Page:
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High altitude, air travel, and heart disease

Troy Tuttle, MS
Asif Ali, MD
David Filsoof, MD
Section Editors
Heidi M Connolly, MD, FASE
David R Fulton, MD
Bernard J Gersh, MB, ChB, DPhil, FRCP, MACC
Deputy Editors
Judith A Melin, MA, MD, FACP
Gordon M Saperia, MD, FACC


The number of individuals exposed to high altitude through air travel and recreational activities has been greatly increasing in the past few decades, with tens of millions of people per year traveling to high-altitude destinations [1]. Changes in physiological functions during high altitude exposure vary with an individual’s physical fitness, rate of ascent, severity and/or duration of exposure, cultural habits, geographical locations, and genetic variation [2]. While high altitude is well tolerated by most individuals, patients with cardiovascular disease are at risk of complications caused by tissue hypoxia and reduced oxygen delivery, sympathetic stimulation, increased myocardial demand, paradoxical vasoconstriction, and alterations in hemodynamics that occur with exposure to high altitude [3-5]. The duration of travel, ascent profile, degree of exertion, and any prior cardiovascular history can each impact the health of a patient with cardiovascular disease who is considering traveling to high altitude.

High altitude provides a unique physiologic challenge to the cardiovascular system. The cardiovascular response to high altitude in both healthy individuals and in patients with cardiovascular disease will be reviewed here. A general overview of high altitude disease will also be included to provide a comprehensive understanding. (See "High altitude illness: Physiology, risk factors, and general prevention".)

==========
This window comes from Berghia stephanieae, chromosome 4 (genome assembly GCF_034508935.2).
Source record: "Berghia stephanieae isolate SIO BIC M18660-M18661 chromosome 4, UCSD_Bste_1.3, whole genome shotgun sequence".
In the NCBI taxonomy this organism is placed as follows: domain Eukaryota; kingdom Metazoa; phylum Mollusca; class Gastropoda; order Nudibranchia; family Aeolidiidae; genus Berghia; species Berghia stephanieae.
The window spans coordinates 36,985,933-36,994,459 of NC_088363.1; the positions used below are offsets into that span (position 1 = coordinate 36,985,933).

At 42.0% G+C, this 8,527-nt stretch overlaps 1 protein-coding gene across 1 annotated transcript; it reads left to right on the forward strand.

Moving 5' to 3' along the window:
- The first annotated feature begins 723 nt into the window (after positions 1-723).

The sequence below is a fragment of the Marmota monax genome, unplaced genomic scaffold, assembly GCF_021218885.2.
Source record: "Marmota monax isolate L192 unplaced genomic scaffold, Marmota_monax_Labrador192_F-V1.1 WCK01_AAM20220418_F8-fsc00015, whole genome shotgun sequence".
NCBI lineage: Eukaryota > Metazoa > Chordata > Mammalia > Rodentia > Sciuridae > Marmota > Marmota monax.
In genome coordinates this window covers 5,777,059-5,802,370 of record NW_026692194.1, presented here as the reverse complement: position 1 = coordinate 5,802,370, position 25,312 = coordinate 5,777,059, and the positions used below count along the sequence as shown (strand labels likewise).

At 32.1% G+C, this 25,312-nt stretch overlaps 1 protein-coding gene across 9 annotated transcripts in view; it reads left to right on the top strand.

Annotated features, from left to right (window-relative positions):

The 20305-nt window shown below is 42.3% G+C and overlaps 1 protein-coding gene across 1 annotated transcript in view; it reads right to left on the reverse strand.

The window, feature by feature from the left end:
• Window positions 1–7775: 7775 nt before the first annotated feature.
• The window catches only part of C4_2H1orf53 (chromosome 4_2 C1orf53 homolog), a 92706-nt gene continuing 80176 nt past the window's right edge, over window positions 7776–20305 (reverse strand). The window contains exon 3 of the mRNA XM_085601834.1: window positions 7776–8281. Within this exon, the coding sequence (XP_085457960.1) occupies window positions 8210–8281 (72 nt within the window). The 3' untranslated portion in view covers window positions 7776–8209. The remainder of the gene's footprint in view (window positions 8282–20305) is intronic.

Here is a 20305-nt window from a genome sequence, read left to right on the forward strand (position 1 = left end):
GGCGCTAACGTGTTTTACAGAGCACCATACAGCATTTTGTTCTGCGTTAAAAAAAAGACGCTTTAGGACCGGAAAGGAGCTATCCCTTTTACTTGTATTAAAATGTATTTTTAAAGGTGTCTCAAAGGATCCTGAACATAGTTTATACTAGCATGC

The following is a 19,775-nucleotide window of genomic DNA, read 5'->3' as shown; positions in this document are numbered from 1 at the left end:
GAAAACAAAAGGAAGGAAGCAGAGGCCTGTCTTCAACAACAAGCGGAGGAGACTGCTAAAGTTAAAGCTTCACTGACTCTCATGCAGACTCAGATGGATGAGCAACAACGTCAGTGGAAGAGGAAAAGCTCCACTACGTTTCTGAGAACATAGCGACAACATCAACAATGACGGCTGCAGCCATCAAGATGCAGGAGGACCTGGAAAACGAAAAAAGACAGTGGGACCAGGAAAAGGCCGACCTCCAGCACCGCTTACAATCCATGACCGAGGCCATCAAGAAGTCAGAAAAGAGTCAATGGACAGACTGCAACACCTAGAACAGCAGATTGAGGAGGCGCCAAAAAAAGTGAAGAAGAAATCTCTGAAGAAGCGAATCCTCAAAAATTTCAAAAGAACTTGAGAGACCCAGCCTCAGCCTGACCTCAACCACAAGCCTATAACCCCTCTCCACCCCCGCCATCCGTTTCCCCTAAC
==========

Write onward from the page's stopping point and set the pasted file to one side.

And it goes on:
Most importantly, this topic will discuss the impact of high altitude on the heart. Altitude exposure can also lead to a variety of well-described clinical syndromes including some not directly involving the cardiovascular system, such as acute mountain sickness (AMS), high altitude pulmonary edema, high altitude cerebral edema, and high altitude retinal hemorrhage. These maladies are discussed in detail within this report. (See "High altitude pulmonary edema" and "Acute mountain sickness and high altitude cerebral edema" and "High altitude illness: Physiology, risk factors, and general prevention", section on 'Other altitude-related illnesses'.)


When moving from sea level to high altitude, there are reductions in atmospheric pressure, oxygen pressure, humidity, and temperature [4]. It is noteworthy to point out that significant changes occur beyond the critical height of 2500 meters (8200 feet) above sea level [6]. Factors such as degree of change in elevation, degree of hypoxia, rate of ascent, level of acclimatization, exercise intensity, previous history of severe high-altitude illness, genetics, and age significantly affect the physiological change that the human body will experience during ascents [7]. One study involving Chinese men aged 18 to 35 years noted that increased age (those 26 to 35 years old) was an independent risk factor for acute mountain sickness (AMS) upon rapid ascent to high altitude (from 500 to 3700 m) and that the prevalence of AMS also increased with increasing age [8]. Hypoxia induces peripheral vasodilation and a pulmonary vasoconstriction, leading to changes in systemic blood pressure and an increase in pulmonary blood pressure that can also contribute to high altitude pulmonary edema [9].

Although altitude is the most obvious determinant of barometric pressure and its resulting physiologic stress, other factors can contribute to a reduction in barometric pressure and can increase the physiologic consequences of altitude:

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Literature review current through: Nov 2017. | This topic last updated: Jul 27, 2017.
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